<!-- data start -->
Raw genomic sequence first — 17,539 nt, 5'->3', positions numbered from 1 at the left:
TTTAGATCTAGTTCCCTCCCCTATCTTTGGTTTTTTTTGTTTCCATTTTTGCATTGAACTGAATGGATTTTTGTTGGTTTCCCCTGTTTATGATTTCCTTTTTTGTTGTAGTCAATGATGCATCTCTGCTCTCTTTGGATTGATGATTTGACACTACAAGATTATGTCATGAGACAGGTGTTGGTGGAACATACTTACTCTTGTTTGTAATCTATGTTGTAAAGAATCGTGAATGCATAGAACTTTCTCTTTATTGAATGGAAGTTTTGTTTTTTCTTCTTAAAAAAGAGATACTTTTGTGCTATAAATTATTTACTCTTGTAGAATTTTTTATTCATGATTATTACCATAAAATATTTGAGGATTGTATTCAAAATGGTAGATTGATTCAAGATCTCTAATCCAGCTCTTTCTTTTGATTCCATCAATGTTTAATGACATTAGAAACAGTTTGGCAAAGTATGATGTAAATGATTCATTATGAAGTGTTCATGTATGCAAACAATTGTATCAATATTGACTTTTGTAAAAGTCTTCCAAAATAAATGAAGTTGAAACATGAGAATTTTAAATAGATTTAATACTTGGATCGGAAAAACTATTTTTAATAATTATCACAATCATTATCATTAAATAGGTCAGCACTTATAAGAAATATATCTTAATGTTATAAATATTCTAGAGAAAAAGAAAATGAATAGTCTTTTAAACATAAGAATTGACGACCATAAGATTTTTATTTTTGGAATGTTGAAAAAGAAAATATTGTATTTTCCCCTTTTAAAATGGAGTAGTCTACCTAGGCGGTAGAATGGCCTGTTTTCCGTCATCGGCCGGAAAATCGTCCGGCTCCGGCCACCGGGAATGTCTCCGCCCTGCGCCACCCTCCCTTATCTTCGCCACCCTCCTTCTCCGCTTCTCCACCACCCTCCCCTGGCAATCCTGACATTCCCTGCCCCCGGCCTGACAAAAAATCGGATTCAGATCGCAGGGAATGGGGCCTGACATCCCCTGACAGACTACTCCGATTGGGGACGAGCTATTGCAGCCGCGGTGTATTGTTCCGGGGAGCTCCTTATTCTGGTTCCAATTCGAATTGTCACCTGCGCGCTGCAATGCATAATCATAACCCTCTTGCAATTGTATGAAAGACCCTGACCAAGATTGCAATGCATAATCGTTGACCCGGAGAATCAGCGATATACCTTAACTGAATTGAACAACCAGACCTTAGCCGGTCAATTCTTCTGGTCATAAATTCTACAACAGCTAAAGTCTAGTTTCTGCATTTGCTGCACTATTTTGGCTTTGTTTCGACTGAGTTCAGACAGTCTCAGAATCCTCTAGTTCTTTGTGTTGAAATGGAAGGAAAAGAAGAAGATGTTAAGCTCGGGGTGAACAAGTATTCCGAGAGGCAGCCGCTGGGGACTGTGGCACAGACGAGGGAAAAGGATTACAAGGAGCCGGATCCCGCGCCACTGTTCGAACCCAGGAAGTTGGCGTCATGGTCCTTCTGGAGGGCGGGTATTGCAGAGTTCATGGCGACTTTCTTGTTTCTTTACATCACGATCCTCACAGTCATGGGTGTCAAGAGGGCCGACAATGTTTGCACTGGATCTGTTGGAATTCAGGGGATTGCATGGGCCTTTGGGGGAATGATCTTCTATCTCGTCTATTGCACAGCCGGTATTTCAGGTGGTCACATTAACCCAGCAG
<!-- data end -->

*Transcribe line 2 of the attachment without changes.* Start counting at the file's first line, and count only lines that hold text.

TTTAGATCTAGTTCCCTCCCCTATCTTTGGTTTTTTTTGTTTCCATTTTTGCATTGAACTGAATGGATTTTTGTTGGTTTCCCCTGTTTATGATTTCCTTTTTTGTTGTAGTCAATGATGCATCTCTGCTCTCTTTGGATTGATGATTTGACACTACAAGATTATGTCATGAGACAGGTGTTGGTGGAACATACTTACTCTTGTTTGTAATCTATGTTGTAAAGAATCGTGAATGCATAGAACTTTCTCTTTATTGAATGGAAGTTTTGTTTTTTCTTCTTAAAAAAGAGATACTTTTGTGCTATAAATTATTTACTCTTGTAGAATTTTTTATTCATGATTATTACCATAAAATATTTGAGGATTGTATTCAAAATGGTAGATTGATTCAAGATCTCTAATCCAGCTCTTTCTTTTGATTCCATCAATGTTTAATGACATTAGAAACAGTTTGGCAAAGTATGATGTAAATGATTCATTATGAAGTGTTCATGTATGCAAACAATTGTATCAATATTGACTTTTGTAAAAGTCTTCCAAAATAAATGAAGTTGAAACATGAGAATTTTAAATAGATTTAATACTTGGATCGGAAAAACTATTTTTAATAATTATCACAATCATTATCATTAAATAGGTCAGCACTTATAAGAAATATATCTTAATGTTATAAATATTCTAGAGAAAAAGAAAATGAATAGTCTTTTAAACATAAGAATTGACGACCATAAGATTTTTATTTTTGGAATGTTGAAAAAGAAAATATTGTATTTTCCCCTTTTAAAATGGAGTAGTCTACCTAGGCGGTAGAATGGCCTGTTTTCCGTCATCGGCCGGAAAATCGTCCGGCTCCGGCCACCGGGAATGTCTCCGCCCTGCGCCACCCTCCCTTATCTTCGCCACCCTCCTTCTCCGCTTCTCCACCACCCTCCCCTGGCAATCCTGACATTCCCTGCCCCCGGCCTGACAAAAAATCGGATTCAGATCGCAGGGAATGGGGCCTGACATCCCCTGACAGACTACTCCGATTGGGGACGAGCTATTGCAGCCGCGGTGTATTGTTCCGGGGAGCTCCTTATTCTGGTTCCAATTCGAATTGTCACCTGCGCGCTGCAATGCATAATCATAACCCTCTTGCAATTGTATGAAAGACCCTGACCAAGATTGCAATGCATAATCGTTGACCCGGAGAATCAGCGATATACCTTAACTGAATTGAACAACCAGACCTTAGCCGGTCAATTCTTCTGGTCATAAATTCTACAACAGCTAAAGTCTAGTTTCTGCATTTGCTGCACTATTTTGGCTTTGTTTCGACTGAGTTCAGACAGTCTCAGAATCCTCTAGTTCTTTGTGTTGAAATGGAAGGAAAAGAAGAAGATGTTAAGCTCGGGGTGAACAAGTATTCCGAGAGGCAGCCGCTGGGGACTGTGGCACAGACGAGGGAAAAGGATTACAAGGAGCCGGATCCCGCGCCACTGTTCGAACCCAGGAAGTTGGCGTCATGGTCCTTCTGGAGGGCGGGTATTGCAGAGTTCATGGCGACTTTCTTGTTTCTTTACATCACGATCCTCACAGTCATGGGTGTCAAGAGGGCCGACAATGTTTGCACTGGATCTGTTGGAATTCAGGGGATTGCATGGGCCTTTGGGGGAATGATCTTCTATCTCGTCTATTGCACAGCCGGTATTTCAGGTGGTCACATTAACCCAGCAG